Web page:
Treatments show early promise in older RCC patients


Atlanta-Two studies presented here at the AUA annual meeting suggest that new treatments could be on the horizon for the treatment of elderly patients with renal cancer and comorbid conditions. The studies are small, follow-up was relatively short, and both investigators stated emphatically that the oncologic safety of these treatments must be studied further.

W. Scott Webster, MD, examined 3-month outcomes with percutaneous image-guided cryotherapy in 27 consecutive patients with solid renal tumors (median volume, 27.1 cm3 ). Median age of patients in this study was 78 years.

Dr. Webster cautioned that this procedure is still investigational, and should be performed only at an academic center under a strict study protocol. Case selection criteria used at the Mayo Clinic for percutaneous therapy include significant medical comorbidities, advanced age, chronic renal insufficiency, a solitary kidney, previous bilateral partial nephrectomy, von Hippel-Lindau disease, tuberous sclerosis complex, symptomatic metastatic renal cancer, and patient choice.

Dr. Webster prefers percutaneous procedures to radiofrequency ablation for treatment of tumors of large diameter or those adjacent to the ureter, bowel, or adrenal gland, requiring mobilization. He observed that at 3-month follow-up in the Mayo Clinic study, percutaneous cryoablation was safe and effective in tumors between 2 and 7 cm and those proximate to the ureter, bowel, or adrenal tissue.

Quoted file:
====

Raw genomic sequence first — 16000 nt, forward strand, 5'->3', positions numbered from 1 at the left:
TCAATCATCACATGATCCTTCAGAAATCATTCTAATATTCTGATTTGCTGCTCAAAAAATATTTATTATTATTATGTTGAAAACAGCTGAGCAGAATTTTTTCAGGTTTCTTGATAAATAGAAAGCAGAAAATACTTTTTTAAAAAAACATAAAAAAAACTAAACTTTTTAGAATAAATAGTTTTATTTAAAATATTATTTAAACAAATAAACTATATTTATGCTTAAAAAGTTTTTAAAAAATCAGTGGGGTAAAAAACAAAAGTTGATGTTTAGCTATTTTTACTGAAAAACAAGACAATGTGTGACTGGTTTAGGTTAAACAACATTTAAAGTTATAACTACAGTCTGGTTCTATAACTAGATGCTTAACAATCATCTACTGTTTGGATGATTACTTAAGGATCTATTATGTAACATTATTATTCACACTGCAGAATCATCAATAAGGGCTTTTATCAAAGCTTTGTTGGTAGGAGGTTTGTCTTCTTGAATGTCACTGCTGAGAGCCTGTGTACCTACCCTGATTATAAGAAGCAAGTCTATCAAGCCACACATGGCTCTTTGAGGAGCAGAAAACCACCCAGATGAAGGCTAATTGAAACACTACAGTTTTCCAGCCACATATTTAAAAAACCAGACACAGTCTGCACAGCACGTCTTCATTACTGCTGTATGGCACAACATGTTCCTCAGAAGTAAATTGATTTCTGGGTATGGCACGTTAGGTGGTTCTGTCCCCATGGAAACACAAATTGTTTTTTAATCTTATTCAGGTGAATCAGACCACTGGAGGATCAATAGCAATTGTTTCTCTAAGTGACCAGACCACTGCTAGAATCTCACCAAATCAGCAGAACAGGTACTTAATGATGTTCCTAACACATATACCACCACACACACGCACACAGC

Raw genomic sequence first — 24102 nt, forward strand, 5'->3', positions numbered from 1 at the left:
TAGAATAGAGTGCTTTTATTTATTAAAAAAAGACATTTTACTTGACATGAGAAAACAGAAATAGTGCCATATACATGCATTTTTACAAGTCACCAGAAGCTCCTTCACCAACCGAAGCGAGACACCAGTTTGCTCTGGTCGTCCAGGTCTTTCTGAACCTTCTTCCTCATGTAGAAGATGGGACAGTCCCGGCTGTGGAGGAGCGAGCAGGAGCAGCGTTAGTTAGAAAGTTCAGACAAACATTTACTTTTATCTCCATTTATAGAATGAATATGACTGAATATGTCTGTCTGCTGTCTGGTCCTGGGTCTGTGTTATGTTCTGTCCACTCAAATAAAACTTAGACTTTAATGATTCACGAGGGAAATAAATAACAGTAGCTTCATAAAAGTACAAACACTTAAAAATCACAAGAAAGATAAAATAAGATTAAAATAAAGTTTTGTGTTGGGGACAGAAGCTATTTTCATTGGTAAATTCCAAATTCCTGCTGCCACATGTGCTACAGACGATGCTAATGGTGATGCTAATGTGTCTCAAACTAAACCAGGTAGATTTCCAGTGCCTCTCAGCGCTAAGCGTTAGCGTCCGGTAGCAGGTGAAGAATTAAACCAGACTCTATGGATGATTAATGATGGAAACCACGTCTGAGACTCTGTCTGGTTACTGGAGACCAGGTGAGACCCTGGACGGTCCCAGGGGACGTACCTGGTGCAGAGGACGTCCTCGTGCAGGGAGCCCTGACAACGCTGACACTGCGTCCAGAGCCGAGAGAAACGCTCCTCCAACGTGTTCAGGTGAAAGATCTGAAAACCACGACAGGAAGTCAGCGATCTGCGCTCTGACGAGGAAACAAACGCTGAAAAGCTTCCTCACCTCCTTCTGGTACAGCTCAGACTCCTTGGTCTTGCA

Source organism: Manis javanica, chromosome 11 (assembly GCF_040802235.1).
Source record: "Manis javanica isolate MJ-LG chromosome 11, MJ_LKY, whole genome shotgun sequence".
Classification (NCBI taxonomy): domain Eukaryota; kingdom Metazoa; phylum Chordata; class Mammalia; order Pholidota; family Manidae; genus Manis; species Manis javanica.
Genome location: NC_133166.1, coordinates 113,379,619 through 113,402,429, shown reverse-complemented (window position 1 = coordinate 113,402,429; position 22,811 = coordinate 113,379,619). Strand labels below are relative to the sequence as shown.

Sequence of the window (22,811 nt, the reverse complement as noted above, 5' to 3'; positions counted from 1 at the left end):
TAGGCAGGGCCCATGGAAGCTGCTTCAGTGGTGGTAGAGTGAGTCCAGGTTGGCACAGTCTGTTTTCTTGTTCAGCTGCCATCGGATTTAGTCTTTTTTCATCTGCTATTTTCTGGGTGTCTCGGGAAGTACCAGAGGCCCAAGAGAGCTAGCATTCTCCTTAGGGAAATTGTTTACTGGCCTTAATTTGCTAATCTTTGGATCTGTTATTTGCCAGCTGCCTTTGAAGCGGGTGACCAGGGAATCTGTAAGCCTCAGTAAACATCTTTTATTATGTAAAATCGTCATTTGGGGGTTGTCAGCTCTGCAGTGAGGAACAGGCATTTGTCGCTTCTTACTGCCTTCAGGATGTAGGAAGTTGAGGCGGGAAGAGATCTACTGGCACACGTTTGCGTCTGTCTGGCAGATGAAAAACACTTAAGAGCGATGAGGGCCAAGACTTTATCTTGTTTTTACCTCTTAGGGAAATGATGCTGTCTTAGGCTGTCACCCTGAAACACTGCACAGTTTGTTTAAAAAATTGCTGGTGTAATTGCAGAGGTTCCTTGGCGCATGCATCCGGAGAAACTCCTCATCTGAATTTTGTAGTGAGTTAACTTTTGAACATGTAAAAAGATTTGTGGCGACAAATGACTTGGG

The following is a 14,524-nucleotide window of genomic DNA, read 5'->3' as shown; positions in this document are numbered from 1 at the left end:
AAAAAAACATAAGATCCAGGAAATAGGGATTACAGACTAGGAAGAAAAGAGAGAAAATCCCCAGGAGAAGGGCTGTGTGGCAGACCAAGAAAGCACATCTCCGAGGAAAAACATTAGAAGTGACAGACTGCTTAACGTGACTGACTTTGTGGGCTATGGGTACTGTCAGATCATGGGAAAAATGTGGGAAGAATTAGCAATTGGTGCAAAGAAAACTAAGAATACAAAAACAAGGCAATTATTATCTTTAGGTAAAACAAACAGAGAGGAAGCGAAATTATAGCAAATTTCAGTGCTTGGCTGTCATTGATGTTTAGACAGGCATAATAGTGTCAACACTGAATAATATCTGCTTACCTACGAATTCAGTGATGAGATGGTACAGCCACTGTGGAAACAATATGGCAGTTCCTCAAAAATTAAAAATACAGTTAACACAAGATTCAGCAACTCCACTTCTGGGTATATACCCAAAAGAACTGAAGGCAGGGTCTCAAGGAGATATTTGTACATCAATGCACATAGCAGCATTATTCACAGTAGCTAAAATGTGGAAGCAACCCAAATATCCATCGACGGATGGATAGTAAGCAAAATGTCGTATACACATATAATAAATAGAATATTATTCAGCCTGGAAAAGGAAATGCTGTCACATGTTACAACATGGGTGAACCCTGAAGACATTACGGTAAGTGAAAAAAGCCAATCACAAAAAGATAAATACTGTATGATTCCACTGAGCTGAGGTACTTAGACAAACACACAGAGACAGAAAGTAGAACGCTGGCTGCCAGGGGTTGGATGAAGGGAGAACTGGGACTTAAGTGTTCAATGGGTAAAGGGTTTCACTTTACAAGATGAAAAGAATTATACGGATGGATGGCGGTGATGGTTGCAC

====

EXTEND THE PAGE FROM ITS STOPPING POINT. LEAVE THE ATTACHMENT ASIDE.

Asked whether either procedure had demonstrated superior safety and efficacy, Dr. Webster responded, "There is no clear winner. We need to continue to evaluate the oncologic safety of both procedures."

He believes that one, not both therapies, will become the standard of care.

In a related study performed at New York University Medical Center, researchers reported findings from a head-to-head study of 15 elderly patients who underwent either laparoscopic partial nephrectomy or laparoscopic cryoablation.

Patients were matched for age and tumor size. Average age of those undergoing laparoscopic partial nephrectomy was 75 years; the average age of those who underwent a laparoscopic cryoablative technique was 76 years. Average tumor size was similar in both groups at about 2.5 cm.

"The postoperative course was similar in the two groups, but the laparoscopic partial nephrectomy cohort did have a significantly higher estimated blood loss (222 cc vs. 59 cc, p=.007) and operative time (242 minutes vs. 152 minutes, p<.001)," lead author Rebecca O'Malley, MD, resident in urology at NYU working with Samir S. Taneja, MD, told Urology Times. "These differences didn't seem clinically significant, however, because only one patient needed transfusion, and post-op hematocrits were similar.

The researchers observed no evidence of disease in either group at a median follow-up of 11 months.

"Many of us had assumed that older patients with comorbidities cannot tolerate laparoscopic partial nephrectomy, but we found that many of these elderly patients with multiple comorbities did quite well," Dr. O'Malley explained. "In skilled hands, laparoscopic partial nephrectomies should be considered more often, even in patients between 70 and 85 years of age, if they can tolerate a significant period of anesthesia."

She added that as more laparoscopic partial nephrectomies are performed at NYU Medical Center, the conversion rate is declining.

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